Drive to give free drugs targets 5.6 million people in five counties

Dr Abdourahmane Diallo, the World Health Organisation representative in Kenya. [Wilberforce Okwiri, Standard]

Langat said part of the strategy is to upscale preventive chemotherapy treatment in areas where bilharzia and intestinal worms are of public health importance.

He said community mass drug administration had been proven to be the fastest means of lowering the burden of bilharzia and intestinal worms in areas where transmission of the infections has been established.

The Health ministry, he said, has so far provided free treatment to about 10 million people in Western, Coastal and Lake Regions where the diseases have been detected.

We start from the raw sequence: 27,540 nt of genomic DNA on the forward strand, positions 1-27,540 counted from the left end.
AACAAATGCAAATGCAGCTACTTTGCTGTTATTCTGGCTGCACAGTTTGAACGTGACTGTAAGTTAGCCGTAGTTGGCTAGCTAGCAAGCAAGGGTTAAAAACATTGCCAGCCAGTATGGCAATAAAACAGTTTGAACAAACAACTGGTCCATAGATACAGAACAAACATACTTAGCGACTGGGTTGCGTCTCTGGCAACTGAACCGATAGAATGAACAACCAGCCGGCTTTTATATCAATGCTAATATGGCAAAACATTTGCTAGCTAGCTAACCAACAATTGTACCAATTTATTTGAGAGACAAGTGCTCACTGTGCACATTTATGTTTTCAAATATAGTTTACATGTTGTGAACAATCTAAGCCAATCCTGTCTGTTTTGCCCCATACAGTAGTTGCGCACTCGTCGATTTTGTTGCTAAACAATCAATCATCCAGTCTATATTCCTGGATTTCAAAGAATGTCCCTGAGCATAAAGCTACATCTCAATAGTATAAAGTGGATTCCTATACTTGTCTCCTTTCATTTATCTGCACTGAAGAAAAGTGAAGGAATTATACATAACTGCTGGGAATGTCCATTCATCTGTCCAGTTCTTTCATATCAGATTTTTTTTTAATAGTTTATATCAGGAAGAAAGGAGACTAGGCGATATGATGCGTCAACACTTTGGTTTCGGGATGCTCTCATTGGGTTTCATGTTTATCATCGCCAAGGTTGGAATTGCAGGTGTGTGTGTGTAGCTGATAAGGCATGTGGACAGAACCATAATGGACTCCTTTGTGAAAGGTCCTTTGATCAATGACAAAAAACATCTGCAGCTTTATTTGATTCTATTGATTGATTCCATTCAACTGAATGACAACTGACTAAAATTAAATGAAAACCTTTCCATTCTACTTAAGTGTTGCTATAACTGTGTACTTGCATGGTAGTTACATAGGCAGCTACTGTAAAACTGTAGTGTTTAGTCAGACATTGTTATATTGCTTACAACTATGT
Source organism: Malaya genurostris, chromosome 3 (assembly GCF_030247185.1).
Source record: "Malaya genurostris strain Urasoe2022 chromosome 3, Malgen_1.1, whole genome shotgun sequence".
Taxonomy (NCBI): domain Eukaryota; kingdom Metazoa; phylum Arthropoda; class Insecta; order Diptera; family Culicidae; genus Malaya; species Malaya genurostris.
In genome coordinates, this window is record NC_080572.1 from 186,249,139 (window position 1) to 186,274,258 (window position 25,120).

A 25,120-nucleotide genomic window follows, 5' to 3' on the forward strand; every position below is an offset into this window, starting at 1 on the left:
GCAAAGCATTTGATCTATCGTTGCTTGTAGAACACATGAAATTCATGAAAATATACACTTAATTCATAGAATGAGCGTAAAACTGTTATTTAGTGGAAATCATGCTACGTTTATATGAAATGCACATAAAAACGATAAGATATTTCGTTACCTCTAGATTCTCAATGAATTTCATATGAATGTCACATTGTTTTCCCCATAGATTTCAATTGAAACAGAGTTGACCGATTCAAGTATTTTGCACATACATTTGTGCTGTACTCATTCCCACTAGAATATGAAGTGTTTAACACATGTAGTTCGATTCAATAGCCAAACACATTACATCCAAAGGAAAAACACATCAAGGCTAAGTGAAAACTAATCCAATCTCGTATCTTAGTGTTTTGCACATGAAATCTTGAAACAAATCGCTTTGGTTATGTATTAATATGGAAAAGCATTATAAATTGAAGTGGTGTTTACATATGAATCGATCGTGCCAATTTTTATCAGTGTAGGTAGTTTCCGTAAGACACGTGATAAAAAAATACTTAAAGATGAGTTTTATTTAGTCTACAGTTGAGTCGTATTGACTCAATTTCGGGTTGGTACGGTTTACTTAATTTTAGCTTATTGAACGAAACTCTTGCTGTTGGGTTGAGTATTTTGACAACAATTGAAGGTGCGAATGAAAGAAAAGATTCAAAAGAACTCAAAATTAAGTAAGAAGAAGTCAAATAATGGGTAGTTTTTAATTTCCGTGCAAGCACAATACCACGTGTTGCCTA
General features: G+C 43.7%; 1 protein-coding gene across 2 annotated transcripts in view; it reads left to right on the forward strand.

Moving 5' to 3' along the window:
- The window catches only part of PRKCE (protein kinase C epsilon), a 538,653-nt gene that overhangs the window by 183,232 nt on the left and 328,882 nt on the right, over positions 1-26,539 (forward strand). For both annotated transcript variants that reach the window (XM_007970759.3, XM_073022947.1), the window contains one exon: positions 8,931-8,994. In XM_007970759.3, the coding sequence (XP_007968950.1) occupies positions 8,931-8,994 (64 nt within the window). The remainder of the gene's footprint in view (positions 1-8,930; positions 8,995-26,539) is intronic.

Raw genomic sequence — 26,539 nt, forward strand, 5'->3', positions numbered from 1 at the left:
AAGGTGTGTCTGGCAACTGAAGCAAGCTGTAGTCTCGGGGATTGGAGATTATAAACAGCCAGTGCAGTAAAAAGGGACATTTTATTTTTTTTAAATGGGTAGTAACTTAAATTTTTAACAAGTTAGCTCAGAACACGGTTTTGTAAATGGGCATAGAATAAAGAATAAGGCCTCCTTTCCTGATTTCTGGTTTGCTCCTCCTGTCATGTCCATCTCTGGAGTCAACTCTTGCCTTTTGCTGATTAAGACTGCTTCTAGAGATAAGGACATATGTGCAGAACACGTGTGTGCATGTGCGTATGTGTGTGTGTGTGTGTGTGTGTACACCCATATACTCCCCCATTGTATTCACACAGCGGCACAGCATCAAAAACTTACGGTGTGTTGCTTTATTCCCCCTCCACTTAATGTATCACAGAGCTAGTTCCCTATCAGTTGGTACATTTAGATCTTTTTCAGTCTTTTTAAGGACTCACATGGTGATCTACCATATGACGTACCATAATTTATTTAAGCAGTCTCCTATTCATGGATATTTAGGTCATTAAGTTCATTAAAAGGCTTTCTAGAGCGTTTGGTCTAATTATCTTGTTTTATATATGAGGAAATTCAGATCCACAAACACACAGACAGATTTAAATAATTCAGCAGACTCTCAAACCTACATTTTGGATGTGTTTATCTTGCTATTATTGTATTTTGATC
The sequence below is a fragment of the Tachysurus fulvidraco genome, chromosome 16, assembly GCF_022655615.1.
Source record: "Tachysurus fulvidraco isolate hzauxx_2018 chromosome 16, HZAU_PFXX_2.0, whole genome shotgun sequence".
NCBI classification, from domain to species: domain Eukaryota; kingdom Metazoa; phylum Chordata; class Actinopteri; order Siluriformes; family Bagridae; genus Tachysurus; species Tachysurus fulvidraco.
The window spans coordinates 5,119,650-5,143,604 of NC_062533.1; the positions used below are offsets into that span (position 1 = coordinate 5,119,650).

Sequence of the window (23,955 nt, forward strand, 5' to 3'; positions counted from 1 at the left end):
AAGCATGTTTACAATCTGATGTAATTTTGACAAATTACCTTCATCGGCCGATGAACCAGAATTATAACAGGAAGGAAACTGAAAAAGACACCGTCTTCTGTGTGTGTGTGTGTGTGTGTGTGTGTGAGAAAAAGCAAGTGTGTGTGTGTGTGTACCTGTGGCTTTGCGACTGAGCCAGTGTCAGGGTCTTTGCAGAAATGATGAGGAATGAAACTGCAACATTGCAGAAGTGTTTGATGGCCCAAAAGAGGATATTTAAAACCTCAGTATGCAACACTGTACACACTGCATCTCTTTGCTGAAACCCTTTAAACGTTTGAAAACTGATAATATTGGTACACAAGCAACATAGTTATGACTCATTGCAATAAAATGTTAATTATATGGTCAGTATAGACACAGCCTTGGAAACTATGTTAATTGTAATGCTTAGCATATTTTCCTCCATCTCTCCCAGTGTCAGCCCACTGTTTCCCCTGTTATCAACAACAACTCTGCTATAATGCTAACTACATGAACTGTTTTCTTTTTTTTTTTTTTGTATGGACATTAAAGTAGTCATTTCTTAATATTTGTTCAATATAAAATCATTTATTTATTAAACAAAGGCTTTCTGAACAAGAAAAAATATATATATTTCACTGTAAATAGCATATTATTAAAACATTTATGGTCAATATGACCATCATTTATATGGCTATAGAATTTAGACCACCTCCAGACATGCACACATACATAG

"Our target is to reach about six million people; about five million and one million for intestinal worms and bilharzia respectively."

The treatment will be administered by 12,000 community health volunteers.

Machakos deputy governor, Francis Mwangangi, said the county government is keen on partnering with the national government and development partners in eradicating NTDs.

"We have complied with President William Ruto's directive to take care of 50 per cent of the stipends for our Community Health Promoters while the national government commits to foot the other 50 per cent," Mwangangi said.

In Kitui, Chief Officer for Public Health and Sanitation Lynn Kitwan said drugs against common worms will be administered in all 40 wards across the county within the next four days.

According to the chief officer, Kitui County has already received drugs valued at Sh1.3 million from WHO.

Kitwan said 2,470 community health promoters had been trained and dispersed across the county to make the exercise a success.

"We have equipped them with knowledge and skills on the right dosage and what to do in case of drug reaction," Kitwan said.

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